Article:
Passive seismic and active oil price trends are defining the day for geologists and explorationists in the Rocky Mountain region -- and increased use of 3-D seismic imaging probably is in the offing for tomorrow.
That was part of the message told at the recent annual 3-D Seismic Symposium in Denver, sponsored by the Rocky Mountain Association of Geologists and the Denver Geophysical Society.
Increased use of 3-D seismic was easy to see, according to the experts.
"There's been much less use of 3-D in the Rocky Mountains while it's more standard in Texas," said Murray Roth, president of Denver-based Transform Software and Services Inc. "This is a real shortage … (and) these things happen in a cycle."
Roth was one of several speakers at the symposium, which was sold out this year with 580 attendees. It also had 14 exhibitors, the most in its 11-year history, said symposium co-founder H. Randy Ray.
"This reflects the high prices in the industry," Ray said. "The Rockies is still open for new development. It's revealing that trend."
He pointed out that 3-D has become a mature technology.
"What's different now is that technology provides better images," he said. "Now you can record much better information in places like thrust belts."
Bill Pearson, the other co-founder and head of Pearson Technologies of Denver, also said he expects the industry to see more utilization of 3-D.
"The Rockies have a lot more areas that need to be shot," he commented. "Texas and Oklahoma have already been pretty well shot with 3-D.
"Oil will continue to go up to maybe even $80 a barrel," he said. "Gas will stay up in price and increase slightly until liquefied natural gas starts coming in in another two to three years. That will set the cap on natural gas."
Other industry experts noted that increasing oil prices have resulted in more investment in the energy business.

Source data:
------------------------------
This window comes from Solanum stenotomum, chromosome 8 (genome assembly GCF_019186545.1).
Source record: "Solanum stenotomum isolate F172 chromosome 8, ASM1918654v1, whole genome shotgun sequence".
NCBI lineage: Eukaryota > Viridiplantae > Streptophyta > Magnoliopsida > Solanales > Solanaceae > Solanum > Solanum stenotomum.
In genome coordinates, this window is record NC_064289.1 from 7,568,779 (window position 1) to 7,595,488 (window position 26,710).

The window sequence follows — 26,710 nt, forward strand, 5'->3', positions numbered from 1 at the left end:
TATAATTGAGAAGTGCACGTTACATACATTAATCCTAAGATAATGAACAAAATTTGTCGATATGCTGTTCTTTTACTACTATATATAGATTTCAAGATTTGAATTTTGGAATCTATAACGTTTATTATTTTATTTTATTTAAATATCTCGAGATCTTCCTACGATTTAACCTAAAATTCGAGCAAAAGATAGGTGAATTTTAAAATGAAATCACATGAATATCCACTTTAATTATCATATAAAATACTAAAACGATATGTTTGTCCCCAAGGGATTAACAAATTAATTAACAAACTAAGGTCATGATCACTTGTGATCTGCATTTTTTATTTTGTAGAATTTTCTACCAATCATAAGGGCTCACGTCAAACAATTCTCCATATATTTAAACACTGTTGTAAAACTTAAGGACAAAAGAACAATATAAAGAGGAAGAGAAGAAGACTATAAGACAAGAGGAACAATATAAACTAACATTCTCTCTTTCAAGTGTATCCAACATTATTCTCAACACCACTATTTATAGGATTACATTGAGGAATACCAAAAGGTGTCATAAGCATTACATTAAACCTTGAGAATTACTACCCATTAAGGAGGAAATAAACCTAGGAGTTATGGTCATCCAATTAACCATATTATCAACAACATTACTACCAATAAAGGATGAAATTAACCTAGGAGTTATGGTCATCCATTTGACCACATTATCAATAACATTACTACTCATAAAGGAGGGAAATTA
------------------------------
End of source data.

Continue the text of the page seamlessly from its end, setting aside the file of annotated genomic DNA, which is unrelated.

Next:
"In general, I'm seeing a willingness, but not a flood, to spend money. That wasn't there three to four years ago," said Peter Duncan, a speaker at the symposium and president and CEO of MicroSeismic Inc. in Houston.
"People are willing to take a chance on new technology now, particularly in the Middle East," he said.
In the last 18 months Duncan said he has seen the industry bring old technology to bear on current problems.
He noted that passive seismic -- listening without active surface sources (see "Geophysical Corner," May EXPLORER ) -- has lagged behind the use of more conventional 2-D and 3-D seismic techniques. However, the move to explore in more difficult terrain has led to renewed interest in passive seismic.
"It uses sources of opportunity, perhaps man-made. We use only receivers," he said.
The cost advantage for this application can be great and environmentally friendly -- "Our footprint is very small," he said.
At one property in the Rocky Mountains, Duncan said his company has 21 independent recorders collecting data on over 400 square miles of land every two weeks.
"We're getting 10 to 20 events a day recorded by this system, and of those one or two a day are useful," he said.
He said the company's use of passive seismic applications over the last year has been encouraging but came with some disappointments.
"More geophones rather than less are recommended both for noise reduction and redundancy," he said. "Placing the phones below the weathered layer appears generally useful for reduction of surface noise."
Meanwhile, another speaker, Stuart Wright, geophysics manager of Denver-based Dawson Geophysical Co., updated the audience on seismic data acqusition on federal lands -- a subject of much interest in the Rocky Mountain region.
It still takes at least four to five months to apply for and acquire a permit to drill on a 20-square mile federal land parcel, he said.
Wildlife factors (such as raptor nesting) limit the seismic activity window in the Rockies to the period from early August through mid-November.
He noted some improvement in wildlife restrictions with concessions to drilling companies to drill year-round in relation to wildlife issues.
"It has less impact on the animals if it is spread out year-round rather than conducted in a short intense period," he said.
He advised attendees not to rush through the permitting process, thereby setting dangerous precedents with the BLM for acquiring permits.
"We have a tendency to agree to things that are unreasonable and throw money at it," he said.
Generally, archaeological and wildlife issues are the principal factors that slow down or halt the permit process, he said.
"We practice archaeological avoidance," he said. "We mark areas off and avoid them."
Sometimes the BLM or environmentalists want oil companies to do a Class III inventory on private land parcels even if they are small but included in a federal land permit. But some of these BLM requests have no legal basis, he said.
He advised the audience to get directives like this from the BLM in writing so they can be challenged at a higher level.